Welcome to FWIW Virginia, where we analyze digital spending trends on both sides of the aisle in the 2021 Virginia statewide and legislative elections. Each week, we look at how campaigns are investing in digital engagement and the online tactics they use to reach voters across the Commonwealth. Was this email forwarded to you? Click here to subscribe.
The Democratic primary is officially over, and around 485,000 Virginia Democrats went to the polls to select the party’s statewide slate + nominees for House of Delegates. Despite pundits suggesting Virginia Democrats lacked enthusiasm to vote, Tuesday’s election saw some of the highest turnout in recent history. The statewide races were mostly unsurprising, with Terry McAuliffe and Mark Herring winning their nominations for Governor and Attorney General, while Hala Ayala recovered from a tough final week to win the nomination for Lt. Governor. There were, however, some surprising and not-so-surprising results in the House of Delegates primaries, with a number of incumbents getting the boot..
How did the candidates for statewide and delegate races prioritize digital advertising in the final weeks of the campaign? We take a look in this week’s edition of #FWIWVA.
2021 by the Numbers
Now that the primaries have wrapped, we’ll be publishing cumulative and weekly spending data in competitive elections for the House of Delegates and statewide offices.
FWIW, here are the top 10 spenders on Facebook in Virginia last week.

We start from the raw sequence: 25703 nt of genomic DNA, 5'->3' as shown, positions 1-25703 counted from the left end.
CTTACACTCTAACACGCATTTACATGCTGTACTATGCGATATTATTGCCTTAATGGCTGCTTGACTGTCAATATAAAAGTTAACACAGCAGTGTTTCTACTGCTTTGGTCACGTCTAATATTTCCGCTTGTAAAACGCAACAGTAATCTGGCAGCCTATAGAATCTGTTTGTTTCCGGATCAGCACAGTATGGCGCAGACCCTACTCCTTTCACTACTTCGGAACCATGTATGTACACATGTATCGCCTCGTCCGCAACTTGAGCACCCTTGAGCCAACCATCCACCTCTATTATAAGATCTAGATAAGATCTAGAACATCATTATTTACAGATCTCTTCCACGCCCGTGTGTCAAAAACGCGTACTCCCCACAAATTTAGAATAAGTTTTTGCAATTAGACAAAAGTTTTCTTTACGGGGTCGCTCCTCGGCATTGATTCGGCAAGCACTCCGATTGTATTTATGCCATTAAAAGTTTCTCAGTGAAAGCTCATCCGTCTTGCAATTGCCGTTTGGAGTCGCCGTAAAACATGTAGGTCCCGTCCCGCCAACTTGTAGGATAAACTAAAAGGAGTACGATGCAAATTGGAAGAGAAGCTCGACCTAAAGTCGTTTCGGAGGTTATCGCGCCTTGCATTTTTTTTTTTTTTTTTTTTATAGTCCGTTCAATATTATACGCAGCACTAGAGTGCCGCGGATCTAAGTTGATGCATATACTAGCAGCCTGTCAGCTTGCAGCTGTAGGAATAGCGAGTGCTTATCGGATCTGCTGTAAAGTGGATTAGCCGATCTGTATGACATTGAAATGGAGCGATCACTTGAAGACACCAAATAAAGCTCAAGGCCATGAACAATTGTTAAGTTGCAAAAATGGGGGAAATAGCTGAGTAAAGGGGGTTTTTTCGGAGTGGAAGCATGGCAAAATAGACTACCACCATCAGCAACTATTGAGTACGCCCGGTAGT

While most top spenders were laser-focused on spending related to the Democratic primary, the Democratic Governors Assocation is already seeking to persuade voters for the general election, running these anti-Youngkin static and video ads to voters across Virginia:
The Statewide Races
Here’s how digital spending stacked up in the statewide races in the final week of the primary:
The primary for #VAGov was uneventful, with former Gov. Terry McAuliffe easily dispatching more progressive candidates en route to taking over 62% of the vote - an impressive showing in a 5-way field. His campaign outraised + outspent the field across every channel, including online.
In the race for #VALG, there was a small upset on Tuesday night when Del. Hala Ayala came back from a very tough final week of the campaign to take the nomination by running up the score in the vote-rich eastern half of the state.
Del. Sam Rasoul raised the most money in the field and outspent the entire field combined on digital, but consolidating support in his home region of southwest Virginia just wasn’t enough to win the nomination. Ayala’s candidacy is historic - if elected in November, she’ll be the first woman of color to hold statewide office in the Commonwealth.
Sam Rasoul had a dominant lead in digital spending throughout the race, but underdogs Sean Perryman and Andria McClellan ramped up their spending in the closing weeks as they attempted to make a late surge among voters tuning in at the last minute. It wasn’t enough, however, with McClellan failing to consolidate support in her home turf in Hampton Roads (Ayala won those counties easily) and Perryman barely breaking 10% in Fairfax County, where he leads the county’s NAACP chapter. As we’ve noted before - Ayala spent practically nothing on digital advertising, and still won handily. Online ads matter, but clearly so do so many other tactics - from TV, to radio, direct mail, major endorsements, and good ol’ shoe-leather campaigning.
The race for AG came down to the wire, with two-term incumbent Mark Herring facing a strong challenge from Del. Jay Jones. Herring ultimately came through with 56.6% of the vote, running up the score in vote-rich NoVa with the help of the Washington Post endorsement, and consolidating support in Southwest Virginia.